Dr. Mom, My Adventures as a Mommy-Scientist

Discussion of my journey from grad school to postdoc to tenure with two kids, a husband, (and a bit of breast cancer) in tow.

Wednesday, July 28, 2010

Choosing a PhD (or postdoc) mentor

I just finished a really great article by Bruce Alberts (of Molecular Biology of the Cell fame and also Editor in Chief of Science) on how to choose a mentor. Dr. Alberts says "the exact PhD project is not nearly as important as finding the best place for learning how to push forward the frontier of knowledge as an independent investigator." i.e., learning how to be a good scientist is so much more important than the actual science performed. I have seen so many people who choose an advisor because they want to work on X, not recognizing that there will be many, many opportunities to work on X throughout their career, but really only 1 PhD mentor.

Dr. Alberts suggests that the best mentors take time to talk with their students teaching them not just how to do research, but also how to think critically about a project and present it to others from the proposal to research paper stage. When you are looking for a mentor, you should ask the students in the group how often they meet with the PI. Do they have career discussions with the PI? Have they had a chance to write abstracts, papers, grants? At what point in their training (at the very end or throughout)?

Choosing a mentor who can provide you this training is more important than almost anything else, really. You can change your research field by a few well-selected postdocs or by setting your own lab direction after your become an independent scientist, but you can never recover from poor or inadequate training. Just something to think about.

Wednesday, July 21, 2010

Writing good grants

So I just spent the last week polishing off two proposals, which led me to think about a few things. When your proposal is reviewed you really want the reviewers to concentrate on the idea being proposed, not the writing, or the skill (or lack thereof) of the investigators, or the methods (although these are important it should be evident that you know what you are doing and how to proceed). Many of these problems can be addressed by learning good proposal writing. I have talked about this before, but thought I might revisit this topic.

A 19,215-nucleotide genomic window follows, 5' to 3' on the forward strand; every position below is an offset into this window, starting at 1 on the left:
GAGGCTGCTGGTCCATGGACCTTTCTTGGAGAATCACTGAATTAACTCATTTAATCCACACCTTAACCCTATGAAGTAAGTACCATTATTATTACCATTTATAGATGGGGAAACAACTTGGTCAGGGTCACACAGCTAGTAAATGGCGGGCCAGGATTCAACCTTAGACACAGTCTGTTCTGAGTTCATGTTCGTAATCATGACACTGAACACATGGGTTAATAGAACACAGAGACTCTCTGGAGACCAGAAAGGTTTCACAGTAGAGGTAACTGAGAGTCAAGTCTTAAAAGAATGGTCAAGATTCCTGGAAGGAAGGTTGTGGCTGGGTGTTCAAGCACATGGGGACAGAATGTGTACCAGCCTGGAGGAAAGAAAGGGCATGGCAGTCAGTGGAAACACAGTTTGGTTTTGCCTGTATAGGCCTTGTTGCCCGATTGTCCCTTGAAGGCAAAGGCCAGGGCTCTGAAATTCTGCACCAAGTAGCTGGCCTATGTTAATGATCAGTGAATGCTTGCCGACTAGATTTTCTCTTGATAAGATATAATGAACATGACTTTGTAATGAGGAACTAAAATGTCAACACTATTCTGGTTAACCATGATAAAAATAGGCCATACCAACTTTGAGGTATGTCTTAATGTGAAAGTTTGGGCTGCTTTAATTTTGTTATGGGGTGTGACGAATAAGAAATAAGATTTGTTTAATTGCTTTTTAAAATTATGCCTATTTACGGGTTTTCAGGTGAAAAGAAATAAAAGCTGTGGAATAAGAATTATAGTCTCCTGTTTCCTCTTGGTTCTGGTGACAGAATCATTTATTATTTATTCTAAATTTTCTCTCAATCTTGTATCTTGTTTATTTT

One trick I have learned to conserve space is that for both NIH and NSF grants you get a project summary (or summary of aims). Use this as an intro to your grant and cut the intro section altogether (i.e., start with background and significance). Usually the material in the first paragraph of the project summary and the intro are pretty much the same anyway and this gives you an extra page.

When writing the background try to cite everyone that is relevant to the field, remembering that they could be a reviewer, and be polite. Don't say your technology is better than someone else's unless you are pretty sure that almost any independent reviewer would agree with you. Instead it could be an alternative or complementary technology. Also, many reviewers are not in your field so include enough background that any scientist in your -ology could understand what is proposed.

In the preliminary data section include a paragraph that reads... Dr. X has X years of experience with X including X publications in journals like really important journal and even more important journal. Then show the data that is most relevant to your project.

Finally, in the aims section, remember that your grant has an X year duration and whatever you propose should be likely to be completed in that time frame by the number of individuals that you propose to fund. So saying that you are going to invent a spaceship, travel to the moon, collect moon rocks, and analyze them with one student in 3 years is pretty unlikely. This is the major factor that separates more experienced grant writers from novices. (and students from PIs....see candidacy exam as evidence). Also, be very clear in your methodologies, cite as many papers as you can....we are going to do X following the method of Smith et al. This shows that you are familiar with the field and reduces the risk of experimental failure. i.e., I am following established methods.

Well....that's all for now. I am busy pushing out papers and getting my tenure package ready. I am going up early so wish me luck.

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